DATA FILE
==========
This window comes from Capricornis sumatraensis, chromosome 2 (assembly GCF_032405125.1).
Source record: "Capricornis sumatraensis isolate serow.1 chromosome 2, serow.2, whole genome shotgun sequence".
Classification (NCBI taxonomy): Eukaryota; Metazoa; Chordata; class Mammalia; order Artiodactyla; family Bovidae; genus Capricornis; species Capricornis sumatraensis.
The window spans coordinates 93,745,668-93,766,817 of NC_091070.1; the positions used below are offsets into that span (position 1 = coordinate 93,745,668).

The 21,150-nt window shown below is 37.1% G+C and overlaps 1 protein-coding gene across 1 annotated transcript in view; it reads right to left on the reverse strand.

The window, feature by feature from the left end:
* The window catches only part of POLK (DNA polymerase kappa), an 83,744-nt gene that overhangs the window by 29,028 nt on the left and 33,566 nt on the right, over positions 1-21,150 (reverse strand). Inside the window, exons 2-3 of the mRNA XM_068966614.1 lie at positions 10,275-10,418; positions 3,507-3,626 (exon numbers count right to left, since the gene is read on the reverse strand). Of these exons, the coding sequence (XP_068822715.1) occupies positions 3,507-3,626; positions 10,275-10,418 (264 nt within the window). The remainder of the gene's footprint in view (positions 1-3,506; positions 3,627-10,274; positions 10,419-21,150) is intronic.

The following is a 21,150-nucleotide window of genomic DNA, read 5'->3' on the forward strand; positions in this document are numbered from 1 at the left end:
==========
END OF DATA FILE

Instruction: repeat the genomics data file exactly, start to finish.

This window comes from Capricornis sumatraensis, chromosome 2 (assembly GCF_032405125.1).
Source record: "Capricornis sumatraensis isolate serow.1 chromosome 2, serow.2, whole genome shotgun sequence".
Classification (NCBI taxonomy): Eukaryota; Metazoa; Chordata; class Mammalia; order Artiodactyla; family Bovidae; genus Capricornis; species Capricornis sumatraensis.
The window spans coordinates 93,745,668-93,766,817 of NC_091070.1; the positions used below are offsets into that span (position 1 = coordinate 93,745,668).

The 21,150-nt window shown below is 37.1% G+C and overlaps 1 protein-coding gene across 1 annotated transcript in view; it reads right to left on the reverse strand.

The window, feature by feature from the left end:
* The window catches only part of POLK (DNA polymerase kappa), an 83,744-nt gene that overhangs the window by 29,028 nt on the left and 33,566 nt on the right, over positions 1-21,150 (reverse strand). Inside the window, exons 2-3 of the mRNA XM_068966614.1 lie at positions 10,275-10,418; positions 3,507-3,626 (exon numbers count right to left, since the gene is read on the reverse strand). Of these exons, the coding sequence (XP_068822715.1) occupies positions 3,507-3,626; positions 10,275-10,418 (264 nt within the window). The remainder of the gene's footprint in view (positions 1-3,506; positions 3,627-10,274; positions 10,419-21,150) is intronic.

The following is a 21,150-nucleotide window of genomic DNA, read 5'->3' on the forward strand; positions in this document are numbered from 1 at the left end: